They also add in at least three servings of beans, two or more servings of berries, two servings of chicken or turkey, and once serving of fish each week. Olive oil is their main cooking ingredient, and they drink a glass of wine a day.
Morris has some powerful stats behind her diet.
In 2015, she studied 923 Chicago-area seniors and found those who say they followed the diet religiously had a 53% lower chance of getting Alzheimer’s, while those who followed it moderately lowered their risk by about 35%. Follow-up observational studies showed similar benefits.
Morris and her colleagues are currently recruiting volunteers for a three-year clinical study to try to prove the link.

Additional evidence

A second study presented at the conference also examined the impact of the MIND diet. Researchers from Wake Forest School of Medicine followed 7,057 women, average age 71, over almost 10 years and found those who most closely followed the MIND diet had a 34% reduction in the risk of developing Alzheimer’s.
High-fat Mediterranean diet, not low-fat one, is how you lose weight

High-fat Mediterranean diet, not low-fat one, is how you lose weight
A third study at the conference looked at the dietary habits of 2,223 dementia-free Swedish adults over six years who followed the Nordic Prudent Dietary Pattern (NPDP) diet, which avoids sweets and fatty and processed foods. Instead, the diet emphasizes eating non-root vegetables, apple/pears/peaches, pasta/rice, poultry, fish, vegetable oils, tea and water, and light to moderate wine intake.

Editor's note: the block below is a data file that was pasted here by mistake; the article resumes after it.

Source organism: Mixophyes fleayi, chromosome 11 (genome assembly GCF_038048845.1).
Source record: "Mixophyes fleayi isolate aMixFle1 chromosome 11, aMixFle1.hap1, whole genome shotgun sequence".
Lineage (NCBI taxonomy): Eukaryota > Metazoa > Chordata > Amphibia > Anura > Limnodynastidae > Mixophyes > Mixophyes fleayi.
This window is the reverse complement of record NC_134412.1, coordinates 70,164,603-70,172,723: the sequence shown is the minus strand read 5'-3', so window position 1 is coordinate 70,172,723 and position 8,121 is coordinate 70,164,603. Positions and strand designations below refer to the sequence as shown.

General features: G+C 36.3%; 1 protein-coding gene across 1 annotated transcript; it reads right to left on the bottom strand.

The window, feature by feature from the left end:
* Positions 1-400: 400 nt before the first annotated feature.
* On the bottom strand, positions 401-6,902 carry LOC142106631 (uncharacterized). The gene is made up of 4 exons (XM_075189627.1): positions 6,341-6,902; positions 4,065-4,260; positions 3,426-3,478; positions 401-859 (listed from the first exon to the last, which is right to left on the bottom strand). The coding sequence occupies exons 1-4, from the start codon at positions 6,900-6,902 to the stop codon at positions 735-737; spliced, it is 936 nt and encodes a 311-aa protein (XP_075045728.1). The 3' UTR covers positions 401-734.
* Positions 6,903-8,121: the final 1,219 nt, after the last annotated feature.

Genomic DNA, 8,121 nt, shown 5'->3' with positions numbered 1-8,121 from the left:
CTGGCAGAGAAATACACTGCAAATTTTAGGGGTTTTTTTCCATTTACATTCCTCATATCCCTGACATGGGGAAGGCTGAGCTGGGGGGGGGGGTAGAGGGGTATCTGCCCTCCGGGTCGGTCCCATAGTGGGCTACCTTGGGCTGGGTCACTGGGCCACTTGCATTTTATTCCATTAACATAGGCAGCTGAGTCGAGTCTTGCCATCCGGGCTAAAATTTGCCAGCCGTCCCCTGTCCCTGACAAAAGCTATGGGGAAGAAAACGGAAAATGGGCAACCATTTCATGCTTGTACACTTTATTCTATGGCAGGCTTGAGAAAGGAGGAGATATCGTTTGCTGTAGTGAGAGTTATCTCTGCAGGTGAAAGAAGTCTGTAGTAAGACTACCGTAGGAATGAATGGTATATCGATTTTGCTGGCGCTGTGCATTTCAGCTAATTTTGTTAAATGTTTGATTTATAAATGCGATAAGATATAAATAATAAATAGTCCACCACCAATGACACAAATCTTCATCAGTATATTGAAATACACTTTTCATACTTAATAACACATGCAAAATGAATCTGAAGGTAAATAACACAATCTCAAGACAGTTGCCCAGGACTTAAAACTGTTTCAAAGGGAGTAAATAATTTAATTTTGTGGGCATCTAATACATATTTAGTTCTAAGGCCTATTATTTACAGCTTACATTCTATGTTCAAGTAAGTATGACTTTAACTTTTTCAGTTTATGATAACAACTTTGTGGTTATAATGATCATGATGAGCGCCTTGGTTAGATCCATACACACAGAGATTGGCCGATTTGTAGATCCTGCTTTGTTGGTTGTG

Swedes who stuck to the diet at a moderate or higher level preserved their cognitive function better than those who ate more processed and fatty foods.
Lastly, a fourth study examined MRI brain scans of 330 cognitively normal adults, with an average age of 79, and found eating foods that raise inflammation in the body — such as sweets, processed foods and fried and fatty foods — raised the risk for a shrinking “aging” brain and lower cognitive function.
That comes as no surprise to neurologist Rudy Tanzi.
“Foods that keep blood pressure normal, provide us with antioxidants, and maintain healthy bacteria in our gut, or microbiome, will serve to help keep chronic inflammation in check in the brain and entire body,” said Tanzi.